Needed: a mechanism to licence counsellors

Dear Editor,
Last month, a young lady died by suicide. Her father had paid a ‘counsellor’ to counsel his daughter, having recognised that the young lady was suicidal. Yet, the daughter took her life while under the care of the counsellor. As it turned out, the person doing the counselling possessed neither requisite qualifications nor clinical experience.
However, this is not a one-off situation. The Caribbean Voice knows of a number of individuals who also paid for counselling that failed to help them and who then came to TCV where they obtained the requisite counselling free of charge. We had previously pointed out that there are a number of individuals engaging in counselling others even though they are not bona fide counsellors. We had even queried a few, who as it turned out, considered themselves counsellors either because they had undergone counselling themselves or attended short training sessions of a day or a few days’ duration. In fact, TCV has found that some persons who have a certain public status, feel that even they are qualified to counsel others. There is even an entertainer who once counselled students in a secondary school with the permission of the Administration.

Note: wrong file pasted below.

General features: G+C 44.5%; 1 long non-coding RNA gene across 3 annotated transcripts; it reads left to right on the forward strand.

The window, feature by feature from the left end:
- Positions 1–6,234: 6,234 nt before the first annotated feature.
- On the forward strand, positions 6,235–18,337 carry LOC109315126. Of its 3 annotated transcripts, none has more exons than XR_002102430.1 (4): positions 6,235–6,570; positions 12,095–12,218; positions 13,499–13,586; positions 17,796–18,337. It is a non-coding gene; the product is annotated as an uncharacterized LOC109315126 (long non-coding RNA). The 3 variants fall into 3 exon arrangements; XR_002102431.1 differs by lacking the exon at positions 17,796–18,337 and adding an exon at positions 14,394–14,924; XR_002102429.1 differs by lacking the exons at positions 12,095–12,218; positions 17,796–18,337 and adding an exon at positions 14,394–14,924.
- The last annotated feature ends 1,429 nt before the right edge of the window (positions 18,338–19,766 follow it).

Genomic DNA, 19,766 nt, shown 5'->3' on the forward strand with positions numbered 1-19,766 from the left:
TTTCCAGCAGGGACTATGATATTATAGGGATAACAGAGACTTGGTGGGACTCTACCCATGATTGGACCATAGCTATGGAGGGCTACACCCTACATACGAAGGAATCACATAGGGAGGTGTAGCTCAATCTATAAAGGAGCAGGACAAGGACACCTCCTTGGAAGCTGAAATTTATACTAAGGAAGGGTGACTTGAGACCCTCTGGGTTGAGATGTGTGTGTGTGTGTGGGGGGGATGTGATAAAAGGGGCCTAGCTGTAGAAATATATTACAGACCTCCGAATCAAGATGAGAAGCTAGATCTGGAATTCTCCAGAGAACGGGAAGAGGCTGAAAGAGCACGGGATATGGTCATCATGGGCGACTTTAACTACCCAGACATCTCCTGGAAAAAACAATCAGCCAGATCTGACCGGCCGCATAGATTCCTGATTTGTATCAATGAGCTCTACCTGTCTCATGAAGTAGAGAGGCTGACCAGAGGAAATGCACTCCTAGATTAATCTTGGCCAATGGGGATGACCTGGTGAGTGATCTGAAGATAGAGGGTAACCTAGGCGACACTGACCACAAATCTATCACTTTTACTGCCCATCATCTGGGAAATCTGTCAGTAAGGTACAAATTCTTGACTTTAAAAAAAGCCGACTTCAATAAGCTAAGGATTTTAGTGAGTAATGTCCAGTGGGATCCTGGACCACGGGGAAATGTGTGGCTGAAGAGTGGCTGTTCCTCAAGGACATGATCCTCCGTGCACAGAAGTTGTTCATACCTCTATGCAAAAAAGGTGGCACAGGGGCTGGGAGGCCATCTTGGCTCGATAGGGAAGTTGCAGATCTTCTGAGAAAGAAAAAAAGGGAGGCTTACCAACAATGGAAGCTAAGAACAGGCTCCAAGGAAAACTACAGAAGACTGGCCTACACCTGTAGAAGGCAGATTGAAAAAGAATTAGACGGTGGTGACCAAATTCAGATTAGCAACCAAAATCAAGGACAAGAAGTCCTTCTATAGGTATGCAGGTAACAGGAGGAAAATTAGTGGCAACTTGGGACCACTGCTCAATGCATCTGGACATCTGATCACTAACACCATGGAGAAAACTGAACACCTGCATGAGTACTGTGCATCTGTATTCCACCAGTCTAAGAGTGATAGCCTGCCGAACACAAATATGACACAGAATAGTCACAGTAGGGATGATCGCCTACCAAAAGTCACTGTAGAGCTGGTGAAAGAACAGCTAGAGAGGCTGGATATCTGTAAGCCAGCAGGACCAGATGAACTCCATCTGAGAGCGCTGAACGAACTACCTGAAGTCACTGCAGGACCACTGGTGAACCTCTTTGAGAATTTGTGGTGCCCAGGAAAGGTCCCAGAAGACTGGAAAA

Given this reality and the consequential dangers, which TCV has also pointed out many times over, we once again call on the Government to set up a mechanism to licence counsellors so that all practising counsellors must possess both academic credentials and supervised clinical experience. As we previously pointed out, we have among our diaspora members, a mental health consultant who has experience in licensing protocols, having worked with the International Registry of Counsellor Education Programmes (IRCEP). She not only indicated a willingness to help set up such a licensing mechanism in Guyana but has spoken to IRCEP which expressed a willingness to accredit her towards this end.
Meanwhile, we beseech the Ministries of Health and Social Protection to police the counselling landscape and ensure that those who ply the trade have the requisite qualifications and professional experience to do so. Counselling saves lives but quacks parading as counsellors can and do lead to more suicide.

The Caribbean Voice